Oats are great for the soil. Feel free to add plain oats or oatmeal to your compost.
78. Egg Cartons
Egg cartons break down slowly in the compost but will decompose over time. Tear them into pieces to speed things up.
79. Dry Pasta
Cooked pasta can be added to the compost and will break down quickly. Dry pasta can also be added but may take some extra time.
80. Wine Corks
Again, these take a while to break down, but will eventually decompose.
It might not help your compost smell any better, but you can definitely add potpourri without a problem.
82. Fish Scraps
You can add whole fish or parts of fish to your compost (fish meal is actually a great source of nutrients).
As long as it’s real cellophane and not plastic, you can easily add cellophane to your compost pile.
84. Old Jelly and Jam
These can be added to your compost bin with no problem - and they’ll break down quickly, too.
Flour breaks down fast in a compost pile, so if your bag ripped or got wet, feel free to toss it in.
86. Jell-O and Gelatin
Both of these ingredients are safe to add to a compost pile.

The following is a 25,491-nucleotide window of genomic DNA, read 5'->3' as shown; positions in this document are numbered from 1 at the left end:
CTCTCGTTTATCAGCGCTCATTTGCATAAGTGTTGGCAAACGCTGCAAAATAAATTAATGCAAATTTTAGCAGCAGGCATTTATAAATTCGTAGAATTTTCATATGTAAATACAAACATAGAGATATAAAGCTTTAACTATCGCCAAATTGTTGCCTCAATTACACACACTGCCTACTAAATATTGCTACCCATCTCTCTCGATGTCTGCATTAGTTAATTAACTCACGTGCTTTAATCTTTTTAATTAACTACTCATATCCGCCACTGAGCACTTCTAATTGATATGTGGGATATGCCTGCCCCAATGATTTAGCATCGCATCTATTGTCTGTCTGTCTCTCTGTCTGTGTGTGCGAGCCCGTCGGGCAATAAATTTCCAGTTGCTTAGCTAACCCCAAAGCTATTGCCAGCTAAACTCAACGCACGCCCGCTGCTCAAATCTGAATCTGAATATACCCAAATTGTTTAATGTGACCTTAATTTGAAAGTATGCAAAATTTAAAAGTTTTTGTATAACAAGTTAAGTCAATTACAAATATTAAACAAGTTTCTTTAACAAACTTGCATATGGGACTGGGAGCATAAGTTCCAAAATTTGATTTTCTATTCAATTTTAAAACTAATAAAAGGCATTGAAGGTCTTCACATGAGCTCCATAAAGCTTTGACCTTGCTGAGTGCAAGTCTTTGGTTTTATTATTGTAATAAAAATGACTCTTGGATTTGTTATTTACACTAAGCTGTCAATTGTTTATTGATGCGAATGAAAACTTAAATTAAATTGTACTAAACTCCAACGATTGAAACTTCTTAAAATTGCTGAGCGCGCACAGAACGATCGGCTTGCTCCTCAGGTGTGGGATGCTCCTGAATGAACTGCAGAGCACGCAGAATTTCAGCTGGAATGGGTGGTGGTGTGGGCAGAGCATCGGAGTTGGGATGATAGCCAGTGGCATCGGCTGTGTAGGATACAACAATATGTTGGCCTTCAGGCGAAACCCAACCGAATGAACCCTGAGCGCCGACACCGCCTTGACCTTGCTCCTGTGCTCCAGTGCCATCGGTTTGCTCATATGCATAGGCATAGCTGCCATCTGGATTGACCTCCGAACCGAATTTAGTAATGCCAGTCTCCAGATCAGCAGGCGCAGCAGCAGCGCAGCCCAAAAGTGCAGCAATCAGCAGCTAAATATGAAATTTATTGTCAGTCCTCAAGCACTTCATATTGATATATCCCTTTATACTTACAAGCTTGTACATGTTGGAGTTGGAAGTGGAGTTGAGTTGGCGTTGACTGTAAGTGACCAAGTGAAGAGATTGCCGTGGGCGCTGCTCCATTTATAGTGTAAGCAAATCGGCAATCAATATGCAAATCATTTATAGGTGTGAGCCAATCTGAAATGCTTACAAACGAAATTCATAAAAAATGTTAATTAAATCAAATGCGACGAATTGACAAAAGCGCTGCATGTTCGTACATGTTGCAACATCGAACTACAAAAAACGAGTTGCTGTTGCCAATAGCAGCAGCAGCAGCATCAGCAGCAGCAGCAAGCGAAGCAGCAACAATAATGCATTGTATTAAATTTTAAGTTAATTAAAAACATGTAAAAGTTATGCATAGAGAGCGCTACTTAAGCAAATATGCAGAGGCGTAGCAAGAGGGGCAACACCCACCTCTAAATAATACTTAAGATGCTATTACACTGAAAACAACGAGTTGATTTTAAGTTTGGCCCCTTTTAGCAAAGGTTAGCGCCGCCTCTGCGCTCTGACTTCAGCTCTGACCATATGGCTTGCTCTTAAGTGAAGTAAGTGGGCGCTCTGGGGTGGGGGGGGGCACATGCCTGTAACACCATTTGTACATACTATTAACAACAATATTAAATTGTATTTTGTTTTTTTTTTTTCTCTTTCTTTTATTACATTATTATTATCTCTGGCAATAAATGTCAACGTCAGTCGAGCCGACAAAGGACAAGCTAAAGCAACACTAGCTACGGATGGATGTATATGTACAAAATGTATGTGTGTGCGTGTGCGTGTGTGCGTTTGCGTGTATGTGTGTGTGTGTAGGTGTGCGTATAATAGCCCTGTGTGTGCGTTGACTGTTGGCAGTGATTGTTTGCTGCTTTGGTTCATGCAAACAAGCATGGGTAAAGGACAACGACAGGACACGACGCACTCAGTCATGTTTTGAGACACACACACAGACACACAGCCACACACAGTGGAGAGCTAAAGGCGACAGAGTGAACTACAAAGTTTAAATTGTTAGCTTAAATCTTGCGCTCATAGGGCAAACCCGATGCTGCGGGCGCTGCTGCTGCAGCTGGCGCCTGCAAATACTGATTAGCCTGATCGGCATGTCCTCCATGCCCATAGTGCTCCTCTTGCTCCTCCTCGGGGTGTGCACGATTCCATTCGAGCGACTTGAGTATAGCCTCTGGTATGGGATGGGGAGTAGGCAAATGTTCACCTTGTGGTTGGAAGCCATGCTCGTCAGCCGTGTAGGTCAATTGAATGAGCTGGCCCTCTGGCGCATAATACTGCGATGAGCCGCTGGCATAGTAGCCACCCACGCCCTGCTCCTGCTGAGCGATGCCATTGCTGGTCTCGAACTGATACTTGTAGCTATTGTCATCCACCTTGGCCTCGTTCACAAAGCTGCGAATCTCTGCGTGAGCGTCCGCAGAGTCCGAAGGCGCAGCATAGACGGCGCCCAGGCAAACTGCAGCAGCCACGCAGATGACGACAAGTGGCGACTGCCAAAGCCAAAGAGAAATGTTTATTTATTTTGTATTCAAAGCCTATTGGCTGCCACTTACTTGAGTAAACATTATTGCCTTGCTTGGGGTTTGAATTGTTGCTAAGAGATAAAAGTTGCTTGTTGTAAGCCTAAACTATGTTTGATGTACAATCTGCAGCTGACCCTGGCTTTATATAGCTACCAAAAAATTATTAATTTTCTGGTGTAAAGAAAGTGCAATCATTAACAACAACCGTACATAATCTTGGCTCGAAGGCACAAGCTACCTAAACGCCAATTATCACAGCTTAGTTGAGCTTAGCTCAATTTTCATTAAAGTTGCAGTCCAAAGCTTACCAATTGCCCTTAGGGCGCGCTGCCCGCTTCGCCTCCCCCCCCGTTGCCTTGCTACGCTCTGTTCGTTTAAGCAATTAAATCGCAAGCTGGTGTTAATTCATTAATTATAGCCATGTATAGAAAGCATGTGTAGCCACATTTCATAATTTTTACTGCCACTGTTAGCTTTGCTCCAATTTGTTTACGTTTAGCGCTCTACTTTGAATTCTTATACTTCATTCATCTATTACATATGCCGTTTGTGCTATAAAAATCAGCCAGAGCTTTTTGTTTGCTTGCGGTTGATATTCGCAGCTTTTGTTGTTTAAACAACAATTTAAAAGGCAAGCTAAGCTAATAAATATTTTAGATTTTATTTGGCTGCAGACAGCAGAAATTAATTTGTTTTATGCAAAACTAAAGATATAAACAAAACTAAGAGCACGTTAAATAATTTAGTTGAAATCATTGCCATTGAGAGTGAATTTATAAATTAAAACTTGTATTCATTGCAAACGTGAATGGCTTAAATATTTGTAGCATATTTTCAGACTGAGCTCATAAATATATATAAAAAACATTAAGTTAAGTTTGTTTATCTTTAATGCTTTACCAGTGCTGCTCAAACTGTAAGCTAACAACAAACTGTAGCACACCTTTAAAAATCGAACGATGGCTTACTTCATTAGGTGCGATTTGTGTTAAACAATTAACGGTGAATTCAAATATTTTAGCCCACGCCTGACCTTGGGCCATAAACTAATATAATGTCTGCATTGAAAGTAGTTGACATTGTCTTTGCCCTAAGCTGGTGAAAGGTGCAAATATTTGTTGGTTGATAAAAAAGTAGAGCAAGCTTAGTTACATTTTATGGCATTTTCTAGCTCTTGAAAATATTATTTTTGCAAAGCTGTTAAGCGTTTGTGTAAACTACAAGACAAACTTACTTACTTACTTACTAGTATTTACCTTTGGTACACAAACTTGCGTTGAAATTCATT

You can throw shells from creatures like mussels to your compost pile. They won't hurt anything, but they do take some time to break down. The same goes for lobster, crab, or shrimp shells.
88. Popcorn kernels
Go ahead and toss these in the compost pile, provided that they aren’t too greasy.
Even tofu can be added to a compost pile!
90. Soy, Rice, or Almond Milk
As long as these aren’t too stinky, they’re totally safe to add to a compost bin. They break down faster than regular milk, too.
91. Chewing Gum
There’s no problem adding chewing gum to a compost pile.
92. Flat Soda
Flat soda won’t add many nutrients to your compost, but it can be added without a problem.
93. Aquarium Plants
Aquarium plants - along with the water they grew in - can easily be added to your compost pile.
94. Latex Balloons
These can be added to your compost with ease, although they do take a bit of time to break down.
Both processed and unprocessed wool can be added to the compost pile.
96. Christmas Greenery
As long as you chop it up finely so that it can break down evenly, it’s fine to add Christmas greenery (including wreaths and trees) to your compost.
97. Halloween Pumpkins
These add a ton of nutrients to your compost, so add away!
98. Dust Bunnies
You can add dust bunnies from when you vacuum or sweep your floor to your compost bin.
99. Dead Flies
It sounds a bit unsavory, but dead bugs like flies can be added to your compost bin with no problem.
Yes, even glue can be added to the compost! Just make sure the glue you choose to add does not contain any toxic chemicals.
There you have it! 100 things you can and cannot compost. Although this list might seem overwhelming, with a bit of practice, you’ll be a composting pro (and building healthy soil!) in no time.
Can unused, dried out ZEP sweeping compound be composted?
I would not compost that, it's filled with chemicals after all.